The boat consists of a small rigid hull with a flexible kevlar skirt attached to the top. This provides better seaworthiness in high seas, as well as acting as a ready-made cushion for when the launch is next to another ship. The deisel engine is set low, at the bottom of the rigid hull. This increases stability but it means that the engine is always in sea water that sloshes over the side. As anyone who's been to sea can tell you, sea water is absolutely deadly to bare metal. It will rust in just a few days if you're not careful.

An officer I was talking to said it best. "Like anything else the Navy does, it works great just as long as you throw a lot of maintenance at it. Just as soon as you can't pay attention it all falls apart."

You wouldn't think that the pic below is anything out of the ordinary. Just two guys with a strong family resemblance standing on the deck of a ship.

What you're looking at is two generations of a family that went to war on the sea. The gentleman to the left is Ray Regenerus, who served during the Viet Nam War on the USS Hanson (DD-32). Standing next to him is Lt. Scott Regenerus, who is currently serving on board the USS McFaul (DDG-74). Scott also happens to be Ray's son.

I talked with Ray about his experiences while on board the Hanson. He noticed differences between his ship and modern destroyers.

"We had more room to live in, which makes sense considering that there were more engineers on board. The McFaul makes do with surprisingly few people to keep the engines running. But, then again, the Hanson had a steam power plant, so I suppose that they needed the extra hands."

"We had torpedoes, sure. We even had ASROC torpedos that they'd equip us with every so often. They were brand new at the time, real cutting edge stuff. They'd line armed Marine guards up on the dock and bring them in a covered truck. We had to keep real tight security, mark down everybody we saw with a camera or making notes. Whenever we came in to port we'd have people on the deck looking for people who were looking at us. Then we'd radio the Shore Patrol and they'd pick them up."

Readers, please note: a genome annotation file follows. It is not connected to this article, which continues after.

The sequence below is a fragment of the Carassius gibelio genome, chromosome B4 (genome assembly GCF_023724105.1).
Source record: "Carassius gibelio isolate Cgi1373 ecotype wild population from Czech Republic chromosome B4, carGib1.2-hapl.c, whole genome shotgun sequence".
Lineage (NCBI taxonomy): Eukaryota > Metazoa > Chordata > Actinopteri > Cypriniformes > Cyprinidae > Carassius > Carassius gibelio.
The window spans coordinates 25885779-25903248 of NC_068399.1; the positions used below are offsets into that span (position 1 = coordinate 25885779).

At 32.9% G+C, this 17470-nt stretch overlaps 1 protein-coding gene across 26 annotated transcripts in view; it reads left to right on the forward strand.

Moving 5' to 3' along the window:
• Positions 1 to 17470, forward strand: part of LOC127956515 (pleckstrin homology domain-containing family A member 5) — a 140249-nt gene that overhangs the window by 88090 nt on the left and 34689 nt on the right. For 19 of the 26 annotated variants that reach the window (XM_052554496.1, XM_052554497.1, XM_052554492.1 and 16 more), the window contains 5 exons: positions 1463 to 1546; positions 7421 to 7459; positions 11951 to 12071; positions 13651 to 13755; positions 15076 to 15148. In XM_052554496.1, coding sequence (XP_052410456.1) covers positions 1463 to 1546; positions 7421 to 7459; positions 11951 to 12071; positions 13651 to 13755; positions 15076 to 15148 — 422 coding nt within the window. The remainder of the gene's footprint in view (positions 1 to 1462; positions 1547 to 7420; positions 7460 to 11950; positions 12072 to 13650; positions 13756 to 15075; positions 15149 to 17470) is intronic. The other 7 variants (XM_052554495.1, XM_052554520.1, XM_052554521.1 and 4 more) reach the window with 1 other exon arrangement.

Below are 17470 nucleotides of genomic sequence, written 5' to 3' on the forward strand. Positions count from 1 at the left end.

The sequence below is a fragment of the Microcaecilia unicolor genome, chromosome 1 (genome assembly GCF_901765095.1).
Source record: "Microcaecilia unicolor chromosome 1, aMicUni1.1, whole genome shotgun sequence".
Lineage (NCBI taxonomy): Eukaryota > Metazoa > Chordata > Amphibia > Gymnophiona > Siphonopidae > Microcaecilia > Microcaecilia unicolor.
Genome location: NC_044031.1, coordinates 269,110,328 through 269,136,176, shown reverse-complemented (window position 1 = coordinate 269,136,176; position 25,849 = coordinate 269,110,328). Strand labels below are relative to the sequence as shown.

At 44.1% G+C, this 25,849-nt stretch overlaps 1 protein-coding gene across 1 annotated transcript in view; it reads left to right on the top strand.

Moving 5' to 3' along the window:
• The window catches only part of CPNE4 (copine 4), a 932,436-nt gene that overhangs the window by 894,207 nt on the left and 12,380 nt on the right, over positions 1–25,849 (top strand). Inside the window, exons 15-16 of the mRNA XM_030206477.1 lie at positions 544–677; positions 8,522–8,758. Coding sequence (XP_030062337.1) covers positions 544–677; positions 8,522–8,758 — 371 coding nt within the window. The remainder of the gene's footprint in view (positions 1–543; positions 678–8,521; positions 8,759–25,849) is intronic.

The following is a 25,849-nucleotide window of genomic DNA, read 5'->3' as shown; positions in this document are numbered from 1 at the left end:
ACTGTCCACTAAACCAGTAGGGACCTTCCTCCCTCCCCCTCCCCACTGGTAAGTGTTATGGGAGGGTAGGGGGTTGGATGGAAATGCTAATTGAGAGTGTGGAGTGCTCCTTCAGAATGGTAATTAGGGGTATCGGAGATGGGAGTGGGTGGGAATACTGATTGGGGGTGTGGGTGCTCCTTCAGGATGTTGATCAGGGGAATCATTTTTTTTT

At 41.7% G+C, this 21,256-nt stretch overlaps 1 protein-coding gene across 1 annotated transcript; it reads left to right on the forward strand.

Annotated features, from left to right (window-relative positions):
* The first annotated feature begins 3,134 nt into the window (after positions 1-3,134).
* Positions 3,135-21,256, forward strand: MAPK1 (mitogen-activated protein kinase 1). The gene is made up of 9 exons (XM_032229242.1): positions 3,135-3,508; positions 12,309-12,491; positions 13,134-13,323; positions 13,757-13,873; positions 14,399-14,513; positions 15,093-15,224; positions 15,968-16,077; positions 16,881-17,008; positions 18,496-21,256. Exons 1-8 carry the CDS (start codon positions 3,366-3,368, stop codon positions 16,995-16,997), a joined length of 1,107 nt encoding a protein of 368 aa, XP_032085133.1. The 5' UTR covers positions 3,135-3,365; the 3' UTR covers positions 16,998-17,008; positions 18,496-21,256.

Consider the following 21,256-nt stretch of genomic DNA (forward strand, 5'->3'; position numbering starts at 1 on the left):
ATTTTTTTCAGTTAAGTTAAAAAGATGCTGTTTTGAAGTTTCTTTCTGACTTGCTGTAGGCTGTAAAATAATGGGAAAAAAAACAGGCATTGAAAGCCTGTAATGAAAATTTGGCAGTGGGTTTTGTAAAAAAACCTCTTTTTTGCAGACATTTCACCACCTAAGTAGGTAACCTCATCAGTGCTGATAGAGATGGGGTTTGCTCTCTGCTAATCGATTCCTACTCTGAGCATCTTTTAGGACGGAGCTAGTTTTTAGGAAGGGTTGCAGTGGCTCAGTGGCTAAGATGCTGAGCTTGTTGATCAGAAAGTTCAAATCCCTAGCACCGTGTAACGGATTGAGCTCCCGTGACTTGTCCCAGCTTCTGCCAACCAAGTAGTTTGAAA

"Our main weapon at the time was the twin 5" guns. We'd go up and down the coast all day, shooting off our magazine inland to support ground operations, then we'd go back and pick up more ammo and stores at night. Then it was back out to sea and we'd do it again. It got sort of boring after awhile. But the one thing that never got boring was the night sky out at sea. I loved it! You could see forever, and you could see everything. When I gained some rank they told me that I didn't have to stand deck watches at night anymore. That was the one thing I wanted to do! I even volunteered to do it, but they wouldn't let me."

Ray's time on board the Hanson made a great impression on him, so much that he knows what happened to his old ship. It was sold to Taiwan and rechristened the Liao Yang (DD-921). The veterans who served on her are trying to raise money so they can buy her back and turn her into a floating museum. I wish them luck.

Ray's son Scott and I had a chance to talk for a few minutes. The conversation quickly turned to politics. Scott had a few things to say about the current situation.

"If you take a look at out capabilities, they're really not all that much greater than they were ten years ago. The reason the Europeans are getting so vocal is that they let their own militaries slip so that they're now absolutely pitiful. It would take years for them to build up enough so they could compete with us, decades even, and I don't think they're even going to start to try any time soon. The only option they really have is to try and convince us to do what they want through diplomacy, or public opinion, or something."

"Hey, that's their problem!" I said.

"Not really. Or at least not wholly. Our State Department's job is to get us the resources we need to get the job done. That's gotten harder in the last few years as other countries realize just what they can bring to the table. Which is not much. So it's natural that they're going to hold on to what they have and try to gain the greatest leverage they can. This doesn't mean that we can't do what we have to without their help, and the Europeans aren't being realistic if they think they can stop us from doing something that we consider vital, but it does mean that it will be harder or more expensive."